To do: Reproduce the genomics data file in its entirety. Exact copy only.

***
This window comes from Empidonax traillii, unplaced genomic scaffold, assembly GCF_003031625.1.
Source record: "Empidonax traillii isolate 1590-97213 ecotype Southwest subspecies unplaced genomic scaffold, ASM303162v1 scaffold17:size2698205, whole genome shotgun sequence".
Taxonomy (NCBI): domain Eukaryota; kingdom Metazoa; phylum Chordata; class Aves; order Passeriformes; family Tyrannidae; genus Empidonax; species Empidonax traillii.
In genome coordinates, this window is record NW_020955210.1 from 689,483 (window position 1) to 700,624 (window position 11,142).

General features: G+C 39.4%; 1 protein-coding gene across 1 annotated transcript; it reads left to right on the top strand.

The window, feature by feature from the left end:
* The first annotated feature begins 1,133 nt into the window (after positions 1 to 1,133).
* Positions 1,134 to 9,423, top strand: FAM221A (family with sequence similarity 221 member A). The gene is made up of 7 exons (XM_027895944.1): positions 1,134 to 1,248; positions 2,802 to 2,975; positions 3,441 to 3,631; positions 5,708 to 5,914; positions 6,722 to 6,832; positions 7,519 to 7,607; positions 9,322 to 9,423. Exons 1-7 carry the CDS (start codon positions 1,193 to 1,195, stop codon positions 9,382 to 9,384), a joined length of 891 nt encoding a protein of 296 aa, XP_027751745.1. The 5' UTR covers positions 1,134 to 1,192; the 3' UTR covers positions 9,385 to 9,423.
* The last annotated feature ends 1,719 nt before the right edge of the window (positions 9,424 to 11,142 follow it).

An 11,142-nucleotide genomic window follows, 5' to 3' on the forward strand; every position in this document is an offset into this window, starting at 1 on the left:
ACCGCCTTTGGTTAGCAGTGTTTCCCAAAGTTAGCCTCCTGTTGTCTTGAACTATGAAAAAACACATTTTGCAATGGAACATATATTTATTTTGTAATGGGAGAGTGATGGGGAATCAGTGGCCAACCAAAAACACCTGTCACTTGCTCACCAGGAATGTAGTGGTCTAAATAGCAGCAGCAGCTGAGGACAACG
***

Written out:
This window comes from Empidonax traillii, unplaced genomic scaffold, assembly GCF_003031625.1.
Source record: "Empidonax traillii isolate 1590-97213 ecotype Southwest subspecies unplaced genomic scaffold, ASM303162v1 scaffold17:size2698205, whole genome shotgun sequence".
Taxonomy (NCBI): domain Eukaryota; kingdom Metazoa; phylum Chordata; class Aves; order Passeriformes; family Tyrannidae; genus Empidonax; species Empidonax traillii.
In genome coordinates, this window is record NW_020955210.1 from 689,483 (window position 1) to 700,624 (window position 11,142).

General features: G+C 39.4%; 1 protein-coding gene across 1 annotated transcript; it reads left to right on the top strand.

The window, feature by feature from the left end:
* The first annotated feature begins 1,133 nt into the window (after positions 1 to 1,133).
* Positions 1,134 to 9,423, top strand: FAM221A (family with sequence similarity 221 member A). The gene is made up of 7 exons (XM_027895944.1): positions 1,134 to 1,248; positions 2,802 to 2,975; positions 3,441 to 3,631; positions 5,708 to 5,914; positions 6,722 to 6,832; positions 7,519 to 7,607; positions 9,322 to 9,423. Exons 1-7 carry the CDS (start codon positions 1,193 to 1,195, stop codon positions 9,382 to 9,384), a joined length of 891 nt encoding a protein of 296 aa, XP_027751745.1. The 5' UTR covers positions 1,134 to 1,192; the 3' UTR covers positions 9,385 to 9,423.
* The last annotated feature ends 1,719 nt before the right edge of the window (positions 9,424 to 11,142 follow it).

An 11,142-nucleotide genomic window follows, 5' to 3' on the forward strand; every position in this document is an offset into this window, starting at 1 on the left:
ACCGCCTTTGGTTAGCAGTGTTTCCCAAAGTTAGCCTCCTGTTGTCTTGAACTATGAAAAAACACATTTTGCAATGGAACATATATTTATTTTGTAATGGGAGAGTGATGGGGAATCAGTGGCCAACCAAAAACACCTGTCACTTGCTCACCAGGAATGTAGTGGTCTAAATAGCAGCAGCAGCTGAGGACAACG